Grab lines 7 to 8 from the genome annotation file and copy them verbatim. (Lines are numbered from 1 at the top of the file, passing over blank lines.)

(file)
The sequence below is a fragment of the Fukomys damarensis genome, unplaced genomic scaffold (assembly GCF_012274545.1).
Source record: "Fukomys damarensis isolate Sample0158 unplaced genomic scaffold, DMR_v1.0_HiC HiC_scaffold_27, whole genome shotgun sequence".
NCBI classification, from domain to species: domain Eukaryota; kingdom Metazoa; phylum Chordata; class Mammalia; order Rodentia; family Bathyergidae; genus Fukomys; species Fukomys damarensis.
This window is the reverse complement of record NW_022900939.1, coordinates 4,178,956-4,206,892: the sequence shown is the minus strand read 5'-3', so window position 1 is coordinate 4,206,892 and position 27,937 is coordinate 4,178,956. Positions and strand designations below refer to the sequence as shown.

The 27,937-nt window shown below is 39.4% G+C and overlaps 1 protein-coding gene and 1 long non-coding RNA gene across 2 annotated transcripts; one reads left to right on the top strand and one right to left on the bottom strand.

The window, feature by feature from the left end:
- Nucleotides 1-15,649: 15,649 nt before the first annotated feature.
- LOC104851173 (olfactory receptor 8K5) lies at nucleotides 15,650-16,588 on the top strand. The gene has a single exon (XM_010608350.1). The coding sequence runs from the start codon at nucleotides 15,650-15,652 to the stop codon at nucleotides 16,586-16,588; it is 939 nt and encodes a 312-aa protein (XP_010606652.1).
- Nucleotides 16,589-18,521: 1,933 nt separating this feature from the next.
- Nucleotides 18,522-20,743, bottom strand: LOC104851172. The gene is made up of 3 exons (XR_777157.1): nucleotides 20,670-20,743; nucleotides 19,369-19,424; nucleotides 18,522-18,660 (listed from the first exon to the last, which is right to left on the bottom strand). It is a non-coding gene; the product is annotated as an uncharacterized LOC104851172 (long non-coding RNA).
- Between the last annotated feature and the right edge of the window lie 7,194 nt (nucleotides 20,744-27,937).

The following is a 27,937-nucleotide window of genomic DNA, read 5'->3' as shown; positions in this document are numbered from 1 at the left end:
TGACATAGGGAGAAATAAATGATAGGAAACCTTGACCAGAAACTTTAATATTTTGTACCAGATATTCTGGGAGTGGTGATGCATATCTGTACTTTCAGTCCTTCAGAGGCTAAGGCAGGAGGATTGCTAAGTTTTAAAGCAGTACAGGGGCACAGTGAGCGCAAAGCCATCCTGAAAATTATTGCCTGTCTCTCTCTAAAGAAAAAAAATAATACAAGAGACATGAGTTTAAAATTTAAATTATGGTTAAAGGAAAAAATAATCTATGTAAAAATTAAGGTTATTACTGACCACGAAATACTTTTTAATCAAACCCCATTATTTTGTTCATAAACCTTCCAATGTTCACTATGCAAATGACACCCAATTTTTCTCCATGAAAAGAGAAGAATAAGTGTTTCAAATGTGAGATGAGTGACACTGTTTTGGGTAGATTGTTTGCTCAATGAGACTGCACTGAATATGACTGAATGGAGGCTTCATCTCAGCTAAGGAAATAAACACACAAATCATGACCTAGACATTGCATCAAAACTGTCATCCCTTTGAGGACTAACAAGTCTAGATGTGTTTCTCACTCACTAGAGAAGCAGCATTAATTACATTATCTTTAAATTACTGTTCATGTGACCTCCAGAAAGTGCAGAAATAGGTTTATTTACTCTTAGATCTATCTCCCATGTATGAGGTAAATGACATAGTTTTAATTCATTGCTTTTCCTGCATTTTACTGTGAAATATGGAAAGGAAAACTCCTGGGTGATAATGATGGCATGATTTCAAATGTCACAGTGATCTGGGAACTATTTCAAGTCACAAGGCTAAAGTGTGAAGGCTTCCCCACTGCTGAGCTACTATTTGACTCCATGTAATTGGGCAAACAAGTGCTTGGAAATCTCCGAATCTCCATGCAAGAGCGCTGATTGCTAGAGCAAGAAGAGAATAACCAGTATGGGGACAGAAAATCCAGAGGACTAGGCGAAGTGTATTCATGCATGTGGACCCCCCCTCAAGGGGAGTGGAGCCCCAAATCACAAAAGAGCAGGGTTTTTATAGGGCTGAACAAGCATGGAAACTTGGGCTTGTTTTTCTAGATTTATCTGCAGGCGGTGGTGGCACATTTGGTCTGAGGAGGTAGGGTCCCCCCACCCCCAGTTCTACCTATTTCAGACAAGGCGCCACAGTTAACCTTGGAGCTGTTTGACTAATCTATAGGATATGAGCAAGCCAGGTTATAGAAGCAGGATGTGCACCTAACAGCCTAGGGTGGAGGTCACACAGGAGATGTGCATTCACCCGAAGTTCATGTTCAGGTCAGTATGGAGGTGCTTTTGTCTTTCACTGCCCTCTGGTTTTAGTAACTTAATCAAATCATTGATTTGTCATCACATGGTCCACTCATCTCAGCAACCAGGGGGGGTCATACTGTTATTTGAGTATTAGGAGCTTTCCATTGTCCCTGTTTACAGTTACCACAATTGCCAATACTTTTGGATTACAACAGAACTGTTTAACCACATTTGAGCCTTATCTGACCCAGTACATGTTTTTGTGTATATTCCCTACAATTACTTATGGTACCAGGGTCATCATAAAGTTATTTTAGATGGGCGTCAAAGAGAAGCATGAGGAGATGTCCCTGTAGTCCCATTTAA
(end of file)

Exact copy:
- Nucleotides 1-15,649: 15,649 nt before the first annotated feature.
- LOC104851173 (olfactory receptor 8K5) lies at nucleotides 15,650-16,588 on the top strand. The gene has a single exon (XM_010608350.1). The coding sequence runs from the start codon at nucleotides 15,650-15,652 to the stop codon at nucleotides 16,586-16,588; it is 939 nt and encodes a 312-aa protein (XP_010606652.1).